# Thevenin's Theorem Problem

1. Apr 7, 2016

### Potatochip911

1. The problem statement, all variables and given/known data
Determine the voltage across $R_3$ in the following figure assuming an input voltage $v_0$ of 10V is applied across the open terminals.

Let $R_1=3\Omega$, $R_2=15\Omega$, $R_3=10\Omega$, $R_4=5\Omega$ and $R_5=2\Omega$ and

2. Relevant equations

3. The attempt at a solution

So I'm trying to use Thevenin's theorem to solve this, I already solved it using basic current/voltage rules and I obtained $V_{R3}=4V$, if I set $R_3$ as the load resistor I obtain the following circuit:

Now I can't see how to find $R_{th}$ by shorting the voltage source and then combining the resistors, I believe I can just remove $R_4$ in that scenario but then I have $R_1$, $R_2$ and $R_3$ connected together and I'm not sure which of these two are in parallel (if someone could explain how to go about solving it this way that would be great). Because of this I decided to find $R_{th}$ using $V_{th}$ and the open circuit current, if I short $R_3$ then we have $R_2$//$R_4$ so by a voltage divider we obtain $I_{sc}=\frac{v_0}{R_1+\frac{R_2R_4}{R_2+R_4}+R_5}$. Now to find the voltage $V_{th}$ we need the voltage across $R_3$, I would've thought that it would just be $V_{th}=\frac{V_0}{R_1+R_2+R_5}R_2$. However, this doesn't lead to the correct answer after calculating $R_{th}$ using $V_{th}=I_{sc}R_{th}$ and then building the thevenin equivalent circuit.

2. Apr 7, 2016

### Staff: Mentor

You can't ignore R4 as it contributes to the Thevenin resistance. After all, it is in series with one of the output terminals.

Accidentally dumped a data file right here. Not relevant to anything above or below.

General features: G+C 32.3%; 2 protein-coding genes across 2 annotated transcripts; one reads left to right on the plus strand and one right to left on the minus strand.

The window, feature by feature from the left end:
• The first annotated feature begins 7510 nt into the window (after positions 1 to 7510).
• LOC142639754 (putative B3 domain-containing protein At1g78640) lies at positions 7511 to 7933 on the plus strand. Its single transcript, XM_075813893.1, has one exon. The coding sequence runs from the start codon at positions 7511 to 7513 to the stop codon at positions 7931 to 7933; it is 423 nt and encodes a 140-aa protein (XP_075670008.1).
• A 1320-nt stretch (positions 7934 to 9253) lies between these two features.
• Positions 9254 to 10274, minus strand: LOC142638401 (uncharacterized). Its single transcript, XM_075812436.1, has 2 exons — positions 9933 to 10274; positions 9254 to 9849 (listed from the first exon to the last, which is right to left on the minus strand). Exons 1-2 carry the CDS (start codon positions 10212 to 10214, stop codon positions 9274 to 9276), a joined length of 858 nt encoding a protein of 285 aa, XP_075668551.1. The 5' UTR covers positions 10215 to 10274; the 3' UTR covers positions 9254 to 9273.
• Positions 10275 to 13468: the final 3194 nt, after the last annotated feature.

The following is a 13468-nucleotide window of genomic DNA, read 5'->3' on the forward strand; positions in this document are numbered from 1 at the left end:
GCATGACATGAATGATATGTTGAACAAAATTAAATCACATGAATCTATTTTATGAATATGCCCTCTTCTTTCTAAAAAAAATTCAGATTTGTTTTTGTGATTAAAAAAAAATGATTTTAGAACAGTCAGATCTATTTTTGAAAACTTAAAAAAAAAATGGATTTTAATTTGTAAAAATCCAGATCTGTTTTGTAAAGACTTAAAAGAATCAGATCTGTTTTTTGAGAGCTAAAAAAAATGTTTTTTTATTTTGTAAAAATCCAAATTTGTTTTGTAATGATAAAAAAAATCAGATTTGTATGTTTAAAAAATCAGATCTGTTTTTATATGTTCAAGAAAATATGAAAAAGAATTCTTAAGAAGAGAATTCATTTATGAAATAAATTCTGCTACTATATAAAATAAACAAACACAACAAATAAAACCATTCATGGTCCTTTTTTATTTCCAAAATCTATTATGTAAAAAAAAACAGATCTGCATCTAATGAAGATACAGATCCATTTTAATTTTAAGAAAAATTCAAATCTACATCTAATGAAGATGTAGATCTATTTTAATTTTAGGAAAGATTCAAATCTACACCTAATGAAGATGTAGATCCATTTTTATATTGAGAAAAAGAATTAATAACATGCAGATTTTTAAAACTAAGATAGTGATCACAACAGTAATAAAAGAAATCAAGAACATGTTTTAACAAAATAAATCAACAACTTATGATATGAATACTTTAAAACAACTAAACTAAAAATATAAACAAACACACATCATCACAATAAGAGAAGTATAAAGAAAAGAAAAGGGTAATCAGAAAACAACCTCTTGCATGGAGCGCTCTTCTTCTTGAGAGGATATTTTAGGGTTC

Removing the load resistor R3 and shorting the voltage supply leaves you with:

What can you say about the relationship between R1 and R5?

3. Apr 7, 2016

### Potatochip911

Yea I thought I understood thevenin's theorem but I clearly didn't. For anyone who stumbles upon this thread and is curious I found this video very helpful. I essentially wasn't looking at stuff from the perspective of where the load is removed before, after taking this into consideration we find that $R_{th}=(R_1+R_5)//R_2+R_4$ which can be be figured out quite easily if you consider a voltage source in place of the open circuit in the image gneill made and consider where the current flows. Now for $V_{th}$ the we need to consider the circuit from the point of view of the input voltage with the open circuit where the resistor was, therefore it becomes a simple series circuit and since we want voltage across $R_2$ we find $V_{th}=\frac{v_0}{R_1+R_2+R_5}R_2$. building the thevenin circuit using these values and calculating voltage across $R_3$ will give the correct answer of 4V.